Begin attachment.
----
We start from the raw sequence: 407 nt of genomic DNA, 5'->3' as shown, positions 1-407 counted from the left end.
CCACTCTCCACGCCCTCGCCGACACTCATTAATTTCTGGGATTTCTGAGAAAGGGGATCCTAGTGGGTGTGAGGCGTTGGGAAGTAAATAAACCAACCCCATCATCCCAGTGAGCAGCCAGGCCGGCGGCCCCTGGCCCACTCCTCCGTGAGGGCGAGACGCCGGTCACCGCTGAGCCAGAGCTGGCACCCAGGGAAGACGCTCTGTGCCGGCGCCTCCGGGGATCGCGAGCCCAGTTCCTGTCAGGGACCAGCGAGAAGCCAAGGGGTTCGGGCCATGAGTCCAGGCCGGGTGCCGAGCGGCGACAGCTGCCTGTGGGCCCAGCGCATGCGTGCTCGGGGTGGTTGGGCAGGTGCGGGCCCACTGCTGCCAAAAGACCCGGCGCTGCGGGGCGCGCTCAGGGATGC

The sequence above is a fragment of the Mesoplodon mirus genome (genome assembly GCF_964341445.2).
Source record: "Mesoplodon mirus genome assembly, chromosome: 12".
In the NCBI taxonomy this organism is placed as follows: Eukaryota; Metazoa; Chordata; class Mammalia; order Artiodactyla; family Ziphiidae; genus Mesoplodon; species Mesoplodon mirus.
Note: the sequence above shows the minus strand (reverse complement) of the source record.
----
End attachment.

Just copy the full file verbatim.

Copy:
We start from the raw sequence: 407 nt of genomic DNA, 5'->3' as shown, positions 1-407 counted from the left end.
CCACTCTCCACGCCCTCGCCGACACTCATTAATTTCTGGGATTTCTGAGAAAGGGGATCCTAGTGGGTGTGAGGCGTTGGGAAGTAAATAAACCAACCCCATCATCCCAGTGAGCAGCCAGGCCGGCGGCCCCTGGCCCACTCCTCCGTGAGGGCGAGACGCCGGTCACCGCTGAGCCAGAGCTGGCACCCAGGGAAGACGCTCTGTGCCGGCGCCTCCGGGGATCGCGAGCCCAGTTCCTGTCAGGGACCAGCGAGAAGCCAAGGGGTTCGGGCCATGAGTCCAGGCCGGGTGCCGAGCGGCGACAGCTGCCTGTGGGCCCAGCGCATGCGTGCTCGGGGTGGTTGGGCAGGTGCGGGCCCACTGCTGCCAAAAGACCCGGCGCTGCGGGGCGCGCTCAGGGATGC

The sequence above is a fragment of the Mesoplodon mirus genome (genome assembly GCF_964341445.2).
Source record: "Mesoplodon mirus genome assembly, chromosome: 12".
In the NCBI taxonomy this organism is placed as follows: Eukaryota; Metazoa; Chordata; class Mammalia; order Artiodactyla; family Ziphiidae; genus Mesoplodon; species Mesoplodon mirus.
Note: the sequence above shows the minus strand (reverse complement) of the source record.